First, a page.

May 22, 2013
Timerman in the dark
The Foreign Ministry, through its minister Héctor Timerman, yesterday got itself into a diplomatic muddle through a baffling series of statements regarding a letter sent by the EU last week.
The letter, signed by EU Trade Commissioner Karel de Gucht, expressed the latter body’s “serious concern” after President Cristina Fernández de Kirchner announced the expropriation of Repsol’s 51 percent shares in YPF last Monday.
According to Timerman, who arrived off a plane from Italy yesterday morning, no letter had been received.Furthermore, continued the Foreign Minister, “we are used to the European Union making announcements that later fail to materialize.”
However, this statement was later proved to be incorrect, as the letter had been delivered at the Foreign Ministry at midday on April 19, while Timerman was in Europe. The letter was also delivered to Industry Minister Débora Giorgi and Economy Minister Hérnan Lorenzino, neither of whom denied having received the letter.
The Foreign Ministry yesterday eventually issued a correction, stating that a letter had been received, but only at midday yesterday.
This again was revealed to be incorrect, as EU sources revealed to the Buenos Aires Herald yesterday that not only had the letter been delivered on Friday 19 at 12.25 pm, but that EU Ambassador Alfonso Diez Torres’s secretary had called following the delivery to confirm that the letter had been received.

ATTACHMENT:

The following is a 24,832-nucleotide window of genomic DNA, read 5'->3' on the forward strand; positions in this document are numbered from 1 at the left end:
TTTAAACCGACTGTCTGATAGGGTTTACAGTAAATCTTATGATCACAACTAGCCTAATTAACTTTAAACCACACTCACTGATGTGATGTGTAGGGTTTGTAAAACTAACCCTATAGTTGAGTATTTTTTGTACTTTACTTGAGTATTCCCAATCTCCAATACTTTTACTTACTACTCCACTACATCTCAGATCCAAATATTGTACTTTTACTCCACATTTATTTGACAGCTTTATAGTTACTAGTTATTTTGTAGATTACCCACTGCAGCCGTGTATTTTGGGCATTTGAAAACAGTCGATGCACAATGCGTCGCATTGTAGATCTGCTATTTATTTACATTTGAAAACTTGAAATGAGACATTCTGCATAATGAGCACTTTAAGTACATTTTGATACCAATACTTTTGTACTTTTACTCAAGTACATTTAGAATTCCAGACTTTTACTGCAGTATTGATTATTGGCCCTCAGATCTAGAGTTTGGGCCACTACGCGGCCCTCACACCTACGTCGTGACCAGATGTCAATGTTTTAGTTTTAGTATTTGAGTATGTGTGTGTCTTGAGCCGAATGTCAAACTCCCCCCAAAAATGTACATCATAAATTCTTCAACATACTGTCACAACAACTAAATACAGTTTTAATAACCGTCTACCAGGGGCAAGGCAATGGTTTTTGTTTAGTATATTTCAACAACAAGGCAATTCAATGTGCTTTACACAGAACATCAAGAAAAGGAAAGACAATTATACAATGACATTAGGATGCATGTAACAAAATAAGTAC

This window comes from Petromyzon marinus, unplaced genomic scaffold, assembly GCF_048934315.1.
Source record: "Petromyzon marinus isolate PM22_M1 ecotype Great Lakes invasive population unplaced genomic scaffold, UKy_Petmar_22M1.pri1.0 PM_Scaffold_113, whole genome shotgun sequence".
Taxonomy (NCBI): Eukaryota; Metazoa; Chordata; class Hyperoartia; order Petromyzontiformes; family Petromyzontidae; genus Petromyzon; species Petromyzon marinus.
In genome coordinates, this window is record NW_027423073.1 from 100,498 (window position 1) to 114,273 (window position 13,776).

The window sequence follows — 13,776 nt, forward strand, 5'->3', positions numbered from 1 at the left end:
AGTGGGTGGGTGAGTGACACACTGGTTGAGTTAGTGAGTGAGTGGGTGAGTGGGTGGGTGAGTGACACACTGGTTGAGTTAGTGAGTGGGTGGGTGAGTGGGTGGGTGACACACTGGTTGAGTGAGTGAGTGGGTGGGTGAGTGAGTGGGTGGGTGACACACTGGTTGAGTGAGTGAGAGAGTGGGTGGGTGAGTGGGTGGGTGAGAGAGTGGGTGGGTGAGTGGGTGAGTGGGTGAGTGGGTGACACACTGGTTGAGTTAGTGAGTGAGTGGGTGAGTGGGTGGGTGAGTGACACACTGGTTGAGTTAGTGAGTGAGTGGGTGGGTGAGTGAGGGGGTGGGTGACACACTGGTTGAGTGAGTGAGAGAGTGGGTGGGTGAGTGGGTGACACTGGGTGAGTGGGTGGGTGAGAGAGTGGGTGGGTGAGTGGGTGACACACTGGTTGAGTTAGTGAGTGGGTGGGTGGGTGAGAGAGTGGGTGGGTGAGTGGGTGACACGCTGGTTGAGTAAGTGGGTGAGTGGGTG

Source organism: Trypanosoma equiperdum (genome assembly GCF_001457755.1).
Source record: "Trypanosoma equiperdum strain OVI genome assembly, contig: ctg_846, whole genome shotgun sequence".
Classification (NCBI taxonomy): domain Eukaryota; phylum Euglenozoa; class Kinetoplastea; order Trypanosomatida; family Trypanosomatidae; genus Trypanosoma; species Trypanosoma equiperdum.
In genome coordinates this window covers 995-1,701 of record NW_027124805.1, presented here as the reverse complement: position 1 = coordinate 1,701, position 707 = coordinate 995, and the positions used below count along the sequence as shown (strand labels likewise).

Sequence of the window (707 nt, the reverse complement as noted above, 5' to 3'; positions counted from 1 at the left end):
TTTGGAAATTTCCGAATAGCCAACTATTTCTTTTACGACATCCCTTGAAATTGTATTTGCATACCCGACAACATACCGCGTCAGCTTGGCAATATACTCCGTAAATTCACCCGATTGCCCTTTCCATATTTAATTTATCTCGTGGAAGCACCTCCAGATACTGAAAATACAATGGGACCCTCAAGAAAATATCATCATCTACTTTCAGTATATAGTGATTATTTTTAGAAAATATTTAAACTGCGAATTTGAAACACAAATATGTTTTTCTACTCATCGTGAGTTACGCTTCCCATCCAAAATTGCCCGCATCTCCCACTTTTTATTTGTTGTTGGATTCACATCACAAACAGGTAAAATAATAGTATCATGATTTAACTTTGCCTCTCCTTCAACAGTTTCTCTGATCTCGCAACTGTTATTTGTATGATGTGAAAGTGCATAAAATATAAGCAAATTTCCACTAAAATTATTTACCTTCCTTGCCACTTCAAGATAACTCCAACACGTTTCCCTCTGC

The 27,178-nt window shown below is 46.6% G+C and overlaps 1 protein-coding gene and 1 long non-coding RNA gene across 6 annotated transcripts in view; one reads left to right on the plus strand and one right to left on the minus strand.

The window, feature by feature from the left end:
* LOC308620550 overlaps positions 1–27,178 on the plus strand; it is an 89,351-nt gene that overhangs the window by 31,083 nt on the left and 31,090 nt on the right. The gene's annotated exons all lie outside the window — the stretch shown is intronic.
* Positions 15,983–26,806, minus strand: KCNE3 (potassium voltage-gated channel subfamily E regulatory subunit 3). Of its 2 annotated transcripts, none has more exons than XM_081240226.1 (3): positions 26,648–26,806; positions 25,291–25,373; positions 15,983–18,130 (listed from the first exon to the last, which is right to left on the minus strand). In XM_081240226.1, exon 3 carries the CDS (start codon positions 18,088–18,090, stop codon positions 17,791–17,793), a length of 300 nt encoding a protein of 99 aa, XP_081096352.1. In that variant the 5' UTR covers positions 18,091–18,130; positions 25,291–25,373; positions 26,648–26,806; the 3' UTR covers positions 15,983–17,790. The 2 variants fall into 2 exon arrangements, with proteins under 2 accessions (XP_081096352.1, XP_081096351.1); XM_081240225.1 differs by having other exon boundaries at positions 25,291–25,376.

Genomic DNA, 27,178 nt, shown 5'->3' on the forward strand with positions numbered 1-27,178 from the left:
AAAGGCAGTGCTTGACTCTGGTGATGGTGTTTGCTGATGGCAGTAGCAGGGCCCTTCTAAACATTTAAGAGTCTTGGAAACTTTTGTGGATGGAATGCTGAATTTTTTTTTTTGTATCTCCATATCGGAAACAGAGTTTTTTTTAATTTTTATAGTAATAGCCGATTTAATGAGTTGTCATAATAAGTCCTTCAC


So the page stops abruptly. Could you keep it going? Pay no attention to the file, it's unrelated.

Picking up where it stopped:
As reported by the Buenos Aires Herald and various other media sources on the weekend, a copy of the letter was distributed to all nations participating in the G20 meeting in Washington DC, as well as a copy that was personally delivered to the Foreign Ministry.
Lorenzino represented Argentina at the meeting, and insisted at the meeting’s close that the issue had not been discussed.
“The high and increasing number of import-restricting measures implemented by the Argentine government in application of its discriminatory import-substitution policy is a cause of considerable concern,” wrote Commissioner De Gucht in the April 19 letter.
“You are certainly aware of the very serious legal considerations these measures raise from a World Trade Organization (WTO) perspective and the growing concern among WTO members affected by this policy, which is manifestly incompatible with WTO rules.”
Amid suggestions of frantic behind-the-scenes diplomacy between the Foreign Ministry and the EU embassy in Buenos Aires, in which Deputy Foreign Minister Eduardo Zuain was entrusted with calming the waters, rather than the minister himself, Timerman announced yesterday that he would analyze the letter before determining how to respond.
Meanwhile, a Spanish government representative stated yesterday that the EU was considering future measures against Argentina after its Secretary of State for European Affairs, Iñigo Méndez de Vigo, met with De Gucht in Brussels.
“The EU and particularly the commissioner (De Gucht) are studying the issue extremely carefully, in the knowledge of its political importance,” said the Spanish representative yesterday, adding that a proposed response would be defined “soon.”
In statements to the press, Iñigo Méndez de Vigo avoided referring to details about the proposed response, stating that it was important “not to rush” in defining a reaction that would “best favour” European interests as well as Argentines, “who are not to blame.”
Herald staff with agencies